When Wendy Rosado wanted to talk to her son’s school about suspensions, she met more than just a language barrier.
Rosado, whose son is a student in the Durham Public Schools, sought to make sure that he was being disciplined in a way that would help him as a student, instead of putting him behind. She wanted to make sure he was receiving “disciplina que ayuda.” (Discipline that helps.)
But Rosado says her concerns were dismissed, and she was told, “if you don’t like the rules in the school, then go back to your country.”
This is exactly the kind of interaction that the Durham school system’s new department, the Multilingual Resource Center, will work to prevent. The center will coordinate interpretation and translation services for the district, as well as facilitating parent engagement and community outreach to ensure that all parents have access to the services they need.
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Pablo Friedmann, the interim coordinator of the Multilingual Resource Center, said the department will focus on facilitating parent engagement with the school district and ensuring access.
“So much of what I consider our work to be is a bridge,” Friedmann said.
Friedmann noted that while some other school districts do have translation services, he isn’t aware of any that are focusing on building bridges with parents and families. The Multilingual Resource Center will be separate from the school system’s Department of English as a Second Language.
“As Latino families and multilingual and newcomer families have become a larger part of DPS, they’ve come to articulate their desires to be more integrated and take better advantage of services available,” said Chip Sudderth, a spokesman for Durham Public Schools.
Antonio Alanis, the education program manager at El Centro Hispano, an advocacy group in Durham, said that one barrier for parents who move to North Carolina is that they often have a completely different education than their children.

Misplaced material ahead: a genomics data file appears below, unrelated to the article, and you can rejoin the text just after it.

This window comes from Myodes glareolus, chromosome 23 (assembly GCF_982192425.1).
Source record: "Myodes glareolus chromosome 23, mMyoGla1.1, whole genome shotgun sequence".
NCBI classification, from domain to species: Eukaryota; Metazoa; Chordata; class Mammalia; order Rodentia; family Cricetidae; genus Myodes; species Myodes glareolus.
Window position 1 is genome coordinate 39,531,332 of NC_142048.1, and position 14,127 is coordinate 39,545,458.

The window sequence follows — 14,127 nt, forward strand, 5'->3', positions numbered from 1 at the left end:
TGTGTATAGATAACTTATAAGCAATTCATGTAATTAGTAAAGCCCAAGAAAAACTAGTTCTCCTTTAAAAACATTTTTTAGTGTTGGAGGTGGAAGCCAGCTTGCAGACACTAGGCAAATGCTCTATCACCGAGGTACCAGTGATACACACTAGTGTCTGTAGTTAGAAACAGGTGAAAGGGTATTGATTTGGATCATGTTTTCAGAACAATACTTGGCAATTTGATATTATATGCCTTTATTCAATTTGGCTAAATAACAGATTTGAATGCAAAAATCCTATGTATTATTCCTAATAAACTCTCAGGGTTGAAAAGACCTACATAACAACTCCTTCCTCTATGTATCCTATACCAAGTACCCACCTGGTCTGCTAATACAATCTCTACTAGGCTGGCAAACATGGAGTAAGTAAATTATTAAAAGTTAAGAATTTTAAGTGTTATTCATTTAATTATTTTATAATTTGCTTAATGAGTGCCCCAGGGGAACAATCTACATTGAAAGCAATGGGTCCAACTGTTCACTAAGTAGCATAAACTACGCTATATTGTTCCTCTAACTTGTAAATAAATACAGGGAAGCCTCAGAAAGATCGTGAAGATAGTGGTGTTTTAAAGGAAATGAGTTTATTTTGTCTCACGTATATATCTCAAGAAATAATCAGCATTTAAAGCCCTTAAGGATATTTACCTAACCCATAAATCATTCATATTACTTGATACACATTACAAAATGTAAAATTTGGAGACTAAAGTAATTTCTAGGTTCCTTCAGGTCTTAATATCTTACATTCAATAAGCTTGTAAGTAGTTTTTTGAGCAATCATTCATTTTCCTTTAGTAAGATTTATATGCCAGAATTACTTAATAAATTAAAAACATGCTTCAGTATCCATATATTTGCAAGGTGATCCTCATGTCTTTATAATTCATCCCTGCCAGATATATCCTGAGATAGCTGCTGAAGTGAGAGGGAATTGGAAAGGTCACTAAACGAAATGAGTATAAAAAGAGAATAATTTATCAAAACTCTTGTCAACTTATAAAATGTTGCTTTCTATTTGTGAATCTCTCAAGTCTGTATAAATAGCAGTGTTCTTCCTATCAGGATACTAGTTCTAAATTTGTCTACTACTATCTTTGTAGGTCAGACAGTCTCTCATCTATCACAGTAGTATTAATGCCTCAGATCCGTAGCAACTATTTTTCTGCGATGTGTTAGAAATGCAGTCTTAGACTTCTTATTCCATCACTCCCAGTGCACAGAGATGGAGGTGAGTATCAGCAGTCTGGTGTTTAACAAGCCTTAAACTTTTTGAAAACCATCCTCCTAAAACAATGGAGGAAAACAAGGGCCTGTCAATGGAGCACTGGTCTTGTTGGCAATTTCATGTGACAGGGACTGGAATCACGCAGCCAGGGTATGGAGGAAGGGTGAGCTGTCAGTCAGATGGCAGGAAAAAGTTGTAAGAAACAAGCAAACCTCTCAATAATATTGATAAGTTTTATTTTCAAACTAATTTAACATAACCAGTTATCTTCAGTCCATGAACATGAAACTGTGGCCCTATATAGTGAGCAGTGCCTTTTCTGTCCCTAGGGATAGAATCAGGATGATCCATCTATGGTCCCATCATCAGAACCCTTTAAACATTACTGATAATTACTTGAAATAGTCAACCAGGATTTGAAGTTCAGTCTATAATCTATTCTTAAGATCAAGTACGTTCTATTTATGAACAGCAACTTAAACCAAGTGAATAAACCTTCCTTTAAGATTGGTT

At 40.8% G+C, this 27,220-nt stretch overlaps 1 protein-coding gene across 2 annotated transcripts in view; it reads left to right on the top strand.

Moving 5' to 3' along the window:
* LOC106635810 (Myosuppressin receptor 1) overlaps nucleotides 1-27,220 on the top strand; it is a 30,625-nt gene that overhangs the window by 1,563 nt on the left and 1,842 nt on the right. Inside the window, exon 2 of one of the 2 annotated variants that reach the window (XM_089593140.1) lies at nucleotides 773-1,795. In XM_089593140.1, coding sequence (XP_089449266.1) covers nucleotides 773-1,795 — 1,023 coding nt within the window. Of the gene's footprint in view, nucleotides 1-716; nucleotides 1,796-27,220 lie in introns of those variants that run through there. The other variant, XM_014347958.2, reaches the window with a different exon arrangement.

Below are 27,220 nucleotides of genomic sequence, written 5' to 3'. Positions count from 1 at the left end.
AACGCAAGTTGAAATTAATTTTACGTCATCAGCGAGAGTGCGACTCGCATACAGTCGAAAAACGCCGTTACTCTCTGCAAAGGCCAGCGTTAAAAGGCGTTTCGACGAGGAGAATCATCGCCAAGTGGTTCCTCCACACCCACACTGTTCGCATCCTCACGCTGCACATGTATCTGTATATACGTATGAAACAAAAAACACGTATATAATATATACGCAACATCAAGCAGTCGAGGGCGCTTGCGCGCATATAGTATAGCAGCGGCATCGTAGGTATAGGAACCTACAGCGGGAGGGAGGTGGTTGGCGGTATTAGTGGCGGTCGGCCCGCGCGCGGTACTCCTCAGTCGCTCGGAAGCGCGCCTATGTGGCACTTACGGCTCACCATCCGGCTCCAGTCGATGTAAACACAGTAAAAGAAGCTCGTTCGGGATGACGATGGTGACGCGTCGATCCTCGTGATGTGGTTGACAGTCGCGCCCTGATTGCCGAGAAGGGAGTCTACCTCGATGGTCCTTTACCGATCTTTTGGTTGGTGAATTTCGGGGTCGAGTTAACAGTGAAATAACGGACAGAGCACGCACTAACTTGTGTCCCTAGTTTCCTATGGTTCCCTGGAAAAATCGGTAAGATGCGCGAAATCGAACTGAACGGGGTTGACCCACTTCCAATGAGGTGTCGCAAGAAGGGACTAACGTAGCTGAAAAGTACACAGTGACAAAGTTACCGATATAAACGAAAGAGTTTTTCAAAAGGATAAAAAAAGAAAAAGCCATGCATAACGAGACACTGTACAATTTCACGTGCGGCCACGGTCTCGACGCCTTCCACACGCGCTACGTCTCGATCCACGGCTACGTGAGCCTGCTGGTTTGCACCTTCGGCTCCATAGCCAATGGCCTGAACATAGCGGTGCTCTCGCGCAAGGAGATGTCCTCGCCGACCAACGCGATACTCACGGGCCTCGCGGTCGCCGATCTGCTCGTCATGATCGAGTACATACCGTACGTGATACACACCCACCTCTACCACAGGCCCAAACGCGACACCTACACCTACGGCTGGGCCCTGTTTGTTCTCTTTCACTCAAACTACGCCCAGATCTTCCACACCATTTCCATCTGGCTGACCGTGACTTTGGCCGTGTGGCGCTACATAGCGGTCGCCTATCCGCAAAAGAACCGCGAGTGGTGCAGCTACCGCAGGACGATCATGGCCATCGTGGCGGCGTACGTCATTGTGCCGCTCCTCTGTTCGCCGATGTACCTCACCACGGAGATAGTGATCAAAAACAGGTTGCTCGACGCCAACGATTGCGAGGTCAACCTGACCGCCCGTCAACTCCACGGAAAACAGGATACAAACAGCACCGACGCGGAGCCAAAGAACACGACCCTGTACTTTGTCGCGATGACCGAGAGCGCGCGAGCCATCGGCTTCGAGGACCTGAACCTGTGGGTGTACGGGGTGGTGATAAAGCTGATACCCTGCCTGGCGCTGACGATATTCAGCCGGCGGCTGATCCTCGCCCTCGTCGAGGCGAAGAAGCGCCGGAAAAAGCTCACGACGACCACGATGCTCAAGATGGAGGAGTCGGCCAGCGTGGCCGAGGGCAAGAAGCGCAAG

“I’ve had a couple of parents tell me they don’t feel comfortable going up to teachers and saying, ‘I need help,’” Alanis said, noting that a cultural barrier can exist alongside a language barrier.
Alexandra Valladares, a DPS parent and community organizer, said that she has seen DPS work to engage the Latino community. Although the multilingual staff in DPS is often overworked and interpreters can be hard to come by, Valladares said she has seen the district make changes, such as providing interpretation services at board meetings.
“This has been a push from so many different parent groups,” Valladares said. “I’m grateful that DPS has been listening and has made changes.”
Valladares applauds the choice of Friedmann for the new department, because students and community members know and feel comfortable approaching him.
“It happens over and over again, as we’re out and about in the community. His face is visible. People do know him, and that gives me reassurance, that he has been making these connections. He’s not just somebody that is known within the administration and leadership, but somebody that goes out into the community. For me that’s very important,” Valladares said.
She said she hopes that Friedmann is given the tools he needs to adequately staff his department.
“I think DPS is doing a good thing in the changes that they’ve made. I do think in terms of budget that there needs to be intentionality in terms of allocating enough resources there, but it doesn’t stop with DPS,” Valladares said. “We definitely need to push at the state level for more funding.”
Valladares is hopeful that Friedmann will be able to facilitate more useful conversations between parents and DPS representatives.
“You have to really take into account the circumstances and the context. And for our community, that is very important,” she said. “We have people who are traumatized by immigration raids. If a child is fearful, and they’re not sleeping at night, they miss their bus. That happens to a lot of our families. Somebody needs to understand the context, instead of sending the child to in-school suspension 10 to 12 times.”
At the end of the day, Valladares says this is a conversation about inclusion.
“Let’s not ‘other’ our kids. Let’s not say that because they come from households where they speak Spanish, they’re somehow less,” she said. “No, they’re our kids. And if we are about serving all of our population and ensuring that every child has a bright future, then we will be about ensuring that they have adequate resources.”